MPAA Rating : R
Year of Release : 1999
Stars : Sarah Polley (Ronna Martin), Katie Holmes (Claire Montgomery), Jay Mohr (Zack), Scott Wolf (Adam), Timothy Olyphant (Todd Gaines), Desmond Askew (Simon Baines), Taye Diggs (Marcus), James Duval (Singh), William Fichtner (Burke), Jimmy Shubert (Victor Jr.), J.E. Freeman (Victor Sr.), Breckin Meyer (Tiny), Jane Krakowski (Irene), Nathan Bexton (Mannie), Jay Paulson (Loop)
"Things didn't go exactly as planned," says Ronna near the end of Doug Liman's "Go," essentially summarizing the movie's theme. If "Go"--a "Pulp Fiction"-like triad of stories that take place more or less simultaneously in one 24-hour period--has any thematic coherence, it is precisely summed up in that statement. A botched drug deal, a failed drug bust, and a crisis in Las Vegas--nothing in "Go" goes as planned. The connecting strand of the three stories isn't so much the interlocking relationships of the various characters, but the fact that all the characters are incompetent in their own unique ways, which leads to disastrous results of every sort.
The three stories all begin at a supermarket in Los Angeles, where aimless twentysomething Ronna (Sarah Polley) and her friend, Claire (Katie Holmes), work the check-out lines. Ronna is about to be evicted from her apartment, and needs to come up with $380. She sees her chance when two B-level actors, Zack (Jay Mohr) and Adam (Scott Wolf), ask her about buying some drugs because their usual contact, an obnoxious British co-worker named Simon (Desmond Askew), has taken off for a night in Las Vegas.
Ronna ends up scoring 20 hits of ecstasy from Todd (Timothy Olyphant), Simon's drug contact. From there the deal goes all wrong in every possible manner, and it climaxes at a wild, drug-infested party. At this point, the movie cuts to Simon's adventure in Las Vegas with three friends, Singh (James Duval); Marcus (Taye Diggs), who is black; and Tiny (Breckin Meyer), a white guy who thinks he's black (a tired joke, to say the least). Simon's night turns out to be even worse than Ronna's because, by the time it's over, he and Marcus are driving a stolen Ferrari pursued by an angry bouncer from a topless bar who Simon shot in the arm.
The movie then spins back to Los Angeles to explain where Zack and Adam came from, and how they happened to be buying drugs from Ronna. Of course, nothing about them is what it seems, and most of their story is a comedy of misunderstanding and false assumptions that hinges heavily on homoerotic overtones and sexually laced double entendres. It also features a creepily hilarious performance by William Fichtner as a strange police officer who invites Zack and Adam to a Christmas dinner.
Like "Pulp Fiction," it is difficult to summarize "Go" without giving away its many secrets; of course, this is what gives the movie its kick. John August's screenplay isn't nearly as intricately plotted or difficult to piece together as Quentin Tarantino's 1994 masterpiece to which "Go" owes so much debt. August keeps the time frame moving in a linear fashion; that is, he doubles back to retell the same story from different points of view in "Rashomon"-like style, but he keeps the three tales separate until the end, and he tells each one from start to finish.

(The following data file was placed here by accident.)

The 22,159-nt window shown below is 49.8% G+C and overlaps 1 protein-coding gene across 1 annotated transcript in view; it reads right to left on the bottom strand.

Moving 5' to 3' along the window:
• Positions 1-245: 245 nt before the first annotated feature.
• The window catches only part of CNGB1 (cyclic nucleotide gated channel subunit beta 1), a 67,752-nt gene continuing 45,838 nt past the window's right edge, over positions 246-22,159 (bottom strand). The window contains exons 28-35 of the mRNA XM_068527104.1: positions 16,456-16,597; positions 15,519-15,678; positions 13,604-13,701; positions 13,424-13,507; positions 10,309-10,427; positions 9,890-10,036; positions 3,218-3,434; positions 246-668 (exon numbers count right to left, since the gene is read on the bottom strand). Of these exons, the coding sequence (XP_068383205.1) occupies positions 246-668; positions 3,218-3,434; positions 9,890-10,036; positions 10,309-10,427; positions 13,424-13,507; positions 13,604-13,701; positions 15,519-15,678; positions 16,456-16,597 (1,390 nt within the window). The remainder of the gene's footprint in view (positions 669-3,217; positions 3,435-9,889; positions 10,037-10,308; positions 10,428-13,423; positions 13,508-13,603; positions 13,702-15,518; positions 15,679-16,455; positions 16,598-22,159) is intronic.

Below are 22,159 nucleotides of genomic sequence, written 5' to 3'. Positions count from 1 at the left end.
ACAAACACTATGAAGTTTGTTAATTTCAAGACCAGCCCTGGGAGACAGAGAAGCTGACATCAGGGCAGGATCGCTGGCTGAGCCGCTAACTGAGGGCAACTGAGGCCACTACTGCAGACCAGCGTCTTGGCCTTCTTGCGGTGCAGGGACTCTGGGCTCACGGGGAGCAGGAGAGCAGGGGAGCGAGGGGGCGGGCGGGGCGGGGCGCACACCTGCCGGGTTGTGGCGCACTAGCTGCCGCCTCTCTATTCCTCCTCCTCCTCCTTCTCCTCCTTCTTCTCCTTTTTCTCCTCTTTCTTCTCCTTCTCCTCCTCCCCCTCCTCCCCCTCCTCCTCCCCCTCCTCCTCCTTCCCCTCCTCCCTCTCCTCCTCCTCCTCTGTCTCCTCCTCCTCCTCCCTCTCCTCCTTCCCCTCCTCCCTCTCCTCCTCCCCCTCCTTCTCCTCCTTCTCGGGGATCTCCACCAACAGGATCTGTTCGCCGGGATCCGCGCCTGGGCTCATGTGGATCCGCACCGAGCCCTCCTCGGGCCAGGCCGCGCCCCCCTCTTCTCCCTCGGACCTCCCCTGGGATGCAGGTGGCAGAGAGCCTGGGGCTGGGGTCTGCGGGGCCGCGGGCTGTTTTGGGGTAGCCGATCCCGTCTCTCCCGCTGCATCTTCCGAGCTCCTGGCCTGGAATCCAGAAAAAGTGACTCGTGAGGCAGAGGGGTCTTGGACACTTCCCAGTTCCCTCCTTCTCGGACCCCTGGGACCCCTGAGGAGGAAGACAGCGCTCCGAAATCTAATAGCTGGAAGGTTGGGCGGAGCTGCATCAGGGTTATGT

Director Doug Liman seems most at home in the middle story, which takes place in Las Vegas, the same setting as the beginning of his debut film, the hilarious "Swingers" (1996). Liman has an eye for mania, and he piles on the neuroses, panic, and confusion. The movie is never so hectic and involving as when Simon and Co. are trapped in their hotel room with the angry bouncer outside, and they have to wait while a foul-mouthed 10-year-old in the adjoining rooms counts the $100 they just gave him to open the door.
The last story of the trio, involving Zack and Adam, is interestingly enough the weakest, because it tries the hardest to be comedic. It's surprising this aspect of the film falls the flattest because Liman showed such a flair for physical and verbal comedy in "Swingers." There are moments here and there, but the movie doesn't pick up speed again until it drops the Zach/Adam tale and ties together the loose ends of both the Ronna drug deal story and Simon's nightmare in Vegas, which culminate together in Todd's dingy apartment.
"Go" certainly packs a punch; it's designed that way from the start, with the opening credits flashing at you against a backdrop of rampant party edited MTV-style, all set to pulse-pounding, head-drumming techno music. Liman tries to keep the pace at this high tension level the entire movie, and he almost succeeds. When the beat dips, it's painfully obvious because the rest of the film is so fast-paced and furious. Liman almost sets himself up for any let-downs.
The characters are portrayed by popular TV stars like Katie Holmes ("Dawson's Creek") and Scott Wolf ("Party of Five"), up-and-comers like Taye Diggs ("How Stella Got Het Groove Back") and Breckin Meyer ("54"), and indie actors like Sarah Polley ("The Sweet Hereafter"), thus giving the movie a distinctly eclectic taste. As an enjoyable crime caper that it just a few steps off the beaten path, "Go" is a hard movie to pin down; but, that's what's good about it. It's not really a comedy, it's not exactly a thriller, and it's not quite the Tarantino rip-off as its detractors will try to label it. "Go" is inspired by other movies, but it is certainly it's own creature.
©1999 James Kendrick